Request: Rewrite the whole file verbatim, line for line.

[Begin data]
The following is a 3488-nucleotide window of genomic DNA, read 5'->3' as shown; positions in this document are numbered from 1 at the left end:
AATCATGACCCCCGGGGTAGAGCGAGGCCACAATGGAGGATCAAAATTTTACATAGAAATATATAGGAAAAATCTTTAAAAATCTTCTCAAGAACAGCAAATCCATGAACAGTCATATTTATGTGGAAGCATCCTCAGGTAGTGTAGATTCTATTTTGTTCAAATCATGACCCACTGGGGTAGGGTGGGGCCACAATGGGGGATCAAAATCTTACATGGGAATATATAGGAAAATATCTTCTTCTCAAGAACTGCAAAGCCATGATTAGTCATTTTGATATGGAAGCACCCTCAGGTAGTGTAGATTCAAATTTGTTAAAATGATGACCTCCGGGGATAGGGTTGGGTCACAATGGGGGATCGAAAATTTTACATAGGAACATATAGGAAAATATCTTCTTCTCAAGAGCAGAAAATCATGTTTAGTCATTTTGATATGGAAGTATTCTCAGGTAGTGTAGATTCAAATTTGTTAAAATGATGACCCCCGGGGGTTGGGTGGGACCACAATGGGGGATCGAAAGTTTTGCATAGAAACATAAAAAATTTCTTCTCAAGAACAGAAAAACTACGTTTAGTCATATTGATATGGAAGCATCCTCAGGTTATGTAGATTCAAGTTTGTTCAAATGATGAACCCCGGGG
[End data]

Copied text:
The following is a 3488-nucleotide window of genomic DNA, read 5'->3' as shown; positions in this document are numbered from 1 at the left end:
AATCATGACCCCCGGGGTAGAGCGAGGCCACAATGGAGGATCAAAATTTTACATAGAAATATATAGGAAAAATCTTTAAAAATCTTCTCAAGAACAGCAAATCCATGAACAGTCATATTTATGTGGAAGCATCCTCAGGTAGTGTAGATTCTATTTTGTTCAAATCATGACCCACTGGGGTAGGGTGGGGCCACAATGGGGGATCAAAATCTTACATGGGAATATATAGGAAAATATCTTCTTCTCAAGAACTGCAAAGCCATGATTAGTCATTTTGATATGGAAGCACCCTCAGGTAGTGTAGATTCAAATTTGTTAAAATGATGACCTCCGGGGATAGGGTTGGGTCACAATGGGGGATCGAAAATTTTACATAGGAACATATAGGAAAATATCTTCTTCTCAAGAGCAGAAAATCATGTTTAGTCATTTTGATATGGAAGTATTCTCAGGTAGTGTAGATTCAAATTTGTTAAAATGATGACCCCCGGGGGTTGGGTGGGACCACAATGGGGGATCGAAAGTTTTGCATAGAAACATAAAAAATTTCTTCTCAAGAACAGAAAAACTACGTTTAGTCATATTGATATGGAAGCATCCTCAGGTTATGTAGATTCAAGTTTGTTCAAATGATGAACCCCGGGG